Friday, April 24, 2009

friday's frontier fact

Welcome to Lael's Kentucky cabin. This is how I pictured her homeplace when I wrote the novel. I like all the historic details shown here. The hand-hewn hutch and pewter dishes. The woven baskets. The huge hearth that you can't really see - you just have to imagine. There would be a bed in the corner with a cornhusk tick and quilt and a little key to tighten the rope springs. Hence the old saying, sleep tight but don't let the bed bugs bite. And then above would be a loft.

But as cozy as this cabin looks, it was in fact quite uncomfortable. Austere in the extreme. Cold in the winter and hot in the summer. Dark. Few people could afford glass windows and they were very difficult to transport, thus oiled paper and wooden shutters sufficed if you had windows at all. Many didn't because of the danger. Indians were good at climbing in openings and so settlers opted for safety over light and fresh air. Loopholes just large enough to ram a rifle barrel through were good enough.

Often furniture had multi-purposes. See the table? It folded due to cabins being cramped. Sixteen by twenty feet was the standard cabin size. Simplicity reigned on the frontier, at least in 1777 Kentucky. Those big houses with the cavernous front porches came much later. Floors were mostly dirt at first, then puncheon logs. Folks had no use for frew-frew-raw, as one frontiersman called extravagances. They were simply concerned with staying alive.

How far we have fallen! Wonder what old Boone would think of central air and flushable toilets and microwaved meals? Personally I think he'd run for the hills as fast as his arthritic legs could carry him:) I hardly blame him.

Happy Friday!


  1. Great photo! That room looks like one of the cabins at Old Fort Harrod in Harrodsburg. I truly love the rustic look - but I also like my running water and electricity!

  2. love the pic of "Lael's" cabin! I can envision you for sure living in that era and loving every minute of it although it would have been a hard living. I remember going to Boonesborough as a kid and should probably go back and take Zach there next time in Ky. Maybe I can plan a trip this summer. It is HOT here today! Should be around 90 all weekend! Our pool opens next week. Wish you were here. Hi to the boys. Talk soon. :)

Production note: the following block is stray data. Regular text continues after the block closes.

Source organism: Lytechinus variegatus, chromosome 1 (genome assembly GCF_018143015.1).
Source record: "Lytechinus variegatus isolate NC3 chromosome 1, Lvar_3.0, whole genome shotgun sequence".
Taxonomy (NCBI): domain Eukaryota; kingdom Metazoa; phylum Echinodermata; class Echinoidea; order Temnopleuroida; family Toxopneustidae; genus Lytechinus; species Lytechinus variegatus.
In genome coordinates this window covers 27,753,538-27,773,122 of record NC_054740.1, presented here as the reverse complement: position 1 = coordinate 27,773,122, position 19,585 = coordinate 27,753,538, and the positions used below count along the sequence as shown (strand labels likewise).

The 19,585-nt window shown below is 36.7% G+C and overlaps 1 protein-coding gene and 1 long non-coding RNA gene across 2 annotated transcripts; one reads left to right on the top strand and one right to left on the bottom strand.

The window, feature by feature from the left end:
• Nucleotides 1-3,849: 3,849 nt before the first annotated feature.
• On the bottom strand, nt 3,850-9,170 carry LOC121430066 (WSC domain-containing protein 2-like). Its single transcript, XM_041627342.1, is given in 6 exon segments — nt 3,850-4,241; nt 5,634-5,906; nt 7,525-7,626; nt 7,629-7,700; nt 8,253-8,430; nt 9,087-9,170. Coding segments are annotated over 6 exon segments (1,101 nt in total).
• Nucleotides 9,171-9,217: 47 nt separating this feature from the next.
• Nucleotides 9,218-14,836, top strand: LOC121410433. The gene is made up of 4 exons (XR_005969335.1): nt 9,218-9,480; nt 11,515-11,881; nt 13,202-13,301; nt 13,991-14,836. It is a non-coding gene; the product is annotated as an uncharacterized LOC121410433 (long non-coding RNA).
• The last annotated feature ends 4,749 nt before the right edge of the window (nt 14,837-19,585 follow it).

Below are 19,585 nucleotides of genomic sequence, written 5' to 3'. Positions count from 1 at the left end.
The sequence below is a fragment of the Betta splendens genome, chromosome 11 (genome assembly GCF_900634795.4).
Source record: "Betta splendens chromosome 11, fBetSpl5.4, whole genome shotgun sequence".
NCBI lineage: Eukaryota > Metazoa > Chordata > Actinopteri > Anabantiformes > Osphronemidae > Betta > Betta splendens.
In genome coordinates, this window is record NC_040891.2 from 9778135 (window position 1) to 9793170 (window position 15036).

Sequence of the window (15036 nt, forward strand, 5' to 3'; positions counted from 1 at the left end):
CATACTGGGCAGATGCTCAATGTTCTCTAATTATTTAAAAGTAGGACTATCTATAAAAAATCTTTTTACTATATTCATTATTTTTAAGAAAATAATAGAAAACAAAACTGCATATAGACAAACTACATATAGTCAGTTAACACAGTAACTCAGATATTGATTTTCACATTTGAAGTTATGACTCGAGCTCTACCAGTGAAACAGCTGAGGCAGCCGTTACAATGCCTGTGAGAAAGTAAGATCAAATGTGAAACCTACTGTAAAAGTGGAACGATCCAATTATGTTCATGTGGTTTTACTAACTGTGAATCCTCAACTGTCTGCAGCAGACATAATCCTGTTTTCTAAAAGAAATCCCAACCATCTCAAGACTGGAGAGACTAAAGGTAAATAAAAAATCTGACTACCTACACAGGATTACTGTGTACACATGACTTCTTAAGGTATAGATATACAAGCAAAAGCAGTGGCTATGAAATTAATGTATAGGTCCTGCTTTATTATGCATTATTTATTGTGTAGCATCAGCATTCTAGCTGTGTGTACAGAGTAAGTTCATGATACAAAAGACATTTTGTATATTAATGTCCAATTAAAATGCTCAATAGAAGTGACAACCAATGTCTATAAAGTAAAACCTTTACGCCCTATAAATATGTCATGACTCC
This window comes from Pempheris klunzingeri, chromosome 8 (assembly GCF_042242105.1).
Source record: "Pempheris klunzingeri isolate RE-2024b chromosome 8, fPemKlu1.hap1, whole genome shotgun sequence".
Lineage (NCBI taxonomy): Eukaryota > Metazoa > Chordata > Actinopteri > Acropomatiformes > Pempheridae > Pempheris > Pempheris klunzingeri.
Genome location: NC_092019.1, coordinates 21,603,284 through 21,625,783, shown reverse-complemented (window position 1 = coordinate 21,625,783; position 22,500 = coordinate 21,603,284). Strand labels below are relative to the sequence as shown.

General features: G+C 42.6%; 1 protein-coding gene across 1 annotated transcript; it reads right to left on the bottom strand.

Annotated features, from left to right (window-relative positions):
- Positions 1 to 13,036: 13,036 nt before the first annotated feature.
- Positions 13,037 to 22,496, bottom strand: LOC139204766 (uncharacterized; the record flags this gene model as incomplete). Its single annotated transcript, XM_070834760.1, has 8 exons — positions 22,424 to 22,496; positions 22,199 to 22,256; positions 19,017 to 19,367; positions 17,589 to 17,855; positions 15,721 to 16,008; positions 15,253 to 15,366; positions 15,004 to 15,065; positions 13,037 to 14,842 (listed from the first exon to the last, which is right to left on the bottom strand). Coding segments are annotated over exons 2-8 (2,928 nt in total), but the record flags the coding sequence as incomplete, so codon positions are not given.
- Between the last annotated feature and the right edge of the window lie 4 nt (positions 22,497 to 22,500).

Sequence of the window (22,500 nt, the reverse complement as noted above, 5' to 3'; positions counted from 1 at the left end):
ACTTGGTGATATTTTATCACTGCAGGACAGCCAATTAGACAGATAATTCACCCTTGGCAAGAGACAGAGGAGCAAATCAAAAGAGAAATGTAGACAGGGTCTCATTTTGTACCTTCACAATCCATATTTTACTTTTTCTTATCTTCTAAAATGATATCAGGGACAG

3. Zach would really like it! It's one of my favorite places. They have re-enactors there like blacksmiths and weavers and such. Your weather sounds heaven-sent. We are back to clouds today just after putting our deck furniture out and potting flowers! Wish I could blink and be at the pool with you. Zach and Paul would have a big time together:) Talk soon!

  4. Yes, this photo just grabs me for some reason and I couldn't wait to post it:) Glad you like it, too. Speaking of Fort Harrod, I'm thinking of doing a Friday fact on Jim Harrod. He really was another Boone in many ways and I find it so sad (whoops - is this a spoiler?) that he just up and disappeared. I bet you know more than I do about that:) Yes, I am on the same page with you about running water and power! Amazing at all those old-timers did without. Bless you, Bobbi!

  5. my great grandmother was a photographer, which means we have some wonderful family heirloom photos of events that most families don't have from the late 1800's.
    One photo in particular is my favorite. It's a shot of my Great grandpa sitting in a homemade rocking chair, smoking a pipe, with a cat on his lap. The best part is the background. It was taken in the log cabin that they built when they homesteaded here in Oregon. You can see the edge of the bed (just as you describe: husk mattress and quilt), a tin cup hanging on a nail, a handmade stool, and the floor with visible cracks between the boards.

  6. Lisa, That is so neat! Having those photos are priceless - as is being of Oregon pioneer stock:) Sounds like good material for a novel to me! Your great-grandmother must have been a very interesting woman to have had a passion for photography in her day. What a wonderful legacy for you and your kids (not to mention the rest of your family). Wish I had more old photos than I do. This is a good reminder to do a blog post of the ones I do have:) Thank you, Lisa!